by George Orwell
Sometimes in the middle autumn days,
The windless days when the swallows have flown,
And the sere elms brood in the mist,
Each tree a being, rapt, alone,
I know, not as in barren thought,
But wordlessly, as the bones know,
What quenching of my brain, what numbness,
Wait in the dark grave where I go.
And I see the people thronging the street,
The death-marked people, they and I
Goalless, rootless, like leaves drifting,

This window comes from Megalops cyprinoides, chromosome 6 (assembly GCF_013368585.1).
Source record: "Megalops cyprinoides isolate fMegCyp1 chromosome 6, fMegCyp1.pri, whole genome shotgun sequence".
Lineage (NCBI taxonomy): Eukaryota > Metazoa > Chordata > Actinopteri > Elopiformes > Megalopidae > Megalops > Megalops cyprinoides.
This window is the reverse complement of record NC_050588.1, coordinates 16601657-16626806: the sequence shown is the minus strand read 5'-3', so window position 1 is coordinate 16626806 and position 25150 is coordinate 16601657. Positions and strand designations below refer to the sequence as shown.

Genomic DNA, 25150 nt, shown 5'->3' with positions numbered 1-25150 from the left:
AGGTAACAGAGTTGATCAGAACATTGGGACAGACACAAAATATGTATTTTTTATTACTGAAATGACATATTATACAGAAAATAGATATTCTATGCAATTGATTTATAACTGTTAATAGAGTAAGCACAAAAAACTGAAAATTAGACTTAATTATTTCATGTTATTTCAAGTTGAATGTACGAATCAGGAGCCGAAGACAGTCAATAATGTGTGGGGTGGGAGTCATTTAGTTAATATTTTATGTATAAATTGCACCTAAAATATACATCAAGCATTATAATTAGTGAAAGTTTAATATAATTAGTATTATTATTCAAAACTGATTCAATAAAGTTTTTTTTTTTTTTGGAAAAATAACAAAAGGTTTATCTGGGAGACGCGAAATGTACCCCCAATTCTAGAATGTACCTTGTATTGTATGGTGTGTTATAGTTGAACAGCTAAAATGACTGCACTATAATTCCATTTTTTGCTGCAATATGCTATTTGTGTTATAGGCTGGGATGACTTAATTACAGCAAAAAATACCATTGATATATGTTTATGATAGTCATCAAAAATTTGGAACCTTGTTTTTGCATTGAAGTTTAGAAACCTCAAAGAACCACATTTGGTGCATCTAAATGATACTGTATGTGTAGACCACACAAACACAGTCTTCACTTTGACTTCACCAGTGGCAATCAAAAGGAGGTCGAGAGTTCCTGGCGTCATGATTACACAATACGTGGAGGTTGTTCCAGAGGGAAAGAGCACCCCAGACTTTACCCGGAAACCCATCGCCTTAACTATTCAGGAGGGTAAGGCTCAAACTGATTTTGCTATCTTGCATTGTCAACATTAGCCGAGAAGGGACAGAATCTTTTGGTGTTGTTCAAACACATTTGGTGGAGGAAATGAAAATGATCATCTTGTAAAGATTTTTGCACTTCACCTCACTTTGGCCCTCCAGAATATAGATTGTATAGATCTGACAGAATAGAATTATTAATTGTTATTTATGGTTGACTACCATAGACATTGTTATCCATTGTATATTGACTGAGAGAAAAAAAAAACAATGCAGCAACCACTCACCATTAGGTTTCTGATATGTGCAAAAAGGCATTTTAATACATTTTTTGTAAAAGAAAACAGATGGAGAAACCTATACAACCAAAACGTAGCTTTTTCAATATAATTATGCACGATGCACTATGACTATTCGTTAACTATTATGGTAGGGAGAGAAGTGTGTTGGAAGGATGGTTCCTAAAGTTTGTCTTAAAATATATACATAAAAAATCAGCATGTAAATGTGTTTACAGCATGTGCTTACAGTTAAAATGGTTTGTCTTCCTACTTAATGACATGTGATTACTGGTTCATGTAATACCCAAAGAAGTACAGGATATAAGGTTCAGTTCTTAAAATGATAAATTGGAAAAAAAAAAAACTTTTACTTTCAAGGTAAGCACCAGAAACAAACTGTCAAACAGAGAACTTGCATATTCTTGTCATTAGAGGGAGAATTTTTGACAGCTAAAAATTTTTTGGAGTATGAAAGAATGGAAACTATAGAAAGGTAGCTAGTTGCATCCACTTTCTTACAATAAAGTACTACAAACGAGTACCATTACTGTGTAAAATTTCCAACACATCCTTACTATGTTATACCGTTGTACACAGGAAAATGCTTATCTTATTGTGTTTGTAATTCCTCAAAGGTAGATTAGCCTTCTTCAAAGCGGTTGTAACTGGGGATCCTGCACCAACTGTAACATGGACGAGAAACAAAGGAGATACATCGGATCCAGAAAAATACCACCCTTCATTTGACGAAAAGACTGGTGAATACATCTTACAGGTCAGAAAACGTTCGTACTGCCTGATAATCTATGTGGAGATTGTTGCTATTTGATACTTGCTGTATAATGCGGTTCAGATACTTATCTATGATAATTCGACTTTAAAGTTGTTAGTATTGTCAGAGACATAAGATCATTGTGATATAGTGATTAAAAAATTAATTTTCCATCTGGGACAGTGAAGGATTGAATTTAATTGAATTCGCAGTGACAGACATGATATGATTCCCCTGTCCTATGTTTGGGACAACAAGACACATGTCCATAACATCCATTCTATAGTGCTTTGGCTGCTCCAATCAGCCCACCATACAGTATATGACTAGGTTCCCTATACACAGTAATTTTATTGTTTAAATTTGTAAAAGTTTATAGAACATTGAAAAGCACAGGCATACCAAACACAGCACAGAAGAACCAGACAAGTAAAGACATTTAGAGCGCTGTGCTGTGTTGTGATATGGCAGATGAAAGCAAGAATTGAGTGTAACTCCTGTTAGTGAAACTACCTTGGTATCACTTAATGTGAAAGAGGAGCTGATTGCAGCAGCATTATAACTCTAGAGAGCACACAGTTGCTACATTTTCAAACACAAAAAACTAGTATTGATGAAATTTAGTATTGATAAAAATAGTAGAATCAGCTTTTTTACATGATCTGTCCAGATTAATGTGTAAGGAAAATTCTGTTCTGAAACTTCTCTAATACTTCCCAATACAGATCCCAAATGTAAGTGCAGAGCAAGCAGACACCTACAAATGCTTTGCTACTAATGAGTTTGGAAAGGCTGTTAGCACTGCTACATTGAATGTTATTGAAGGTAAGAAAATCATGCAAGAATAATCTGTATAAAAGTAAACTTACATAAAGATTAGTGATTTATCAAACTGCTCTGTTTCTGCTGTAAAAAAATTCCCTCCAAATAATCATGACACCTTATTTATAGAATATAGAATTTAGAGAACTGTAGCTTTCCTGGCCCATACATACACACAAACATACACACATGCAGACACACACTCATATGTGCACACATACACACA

Blind to the earth and to the sky;
Nothing believing, nothing loving,
Not in joy nor in pain, not heeding the stream
Of precious life that flows within us,
But fighting, toiling as in a dream.
So shall we in the rout of life
Some thought, some faith, some meaning save,
And speak it once before we go
In silence to the silent grave...
Last updated November 16, 2022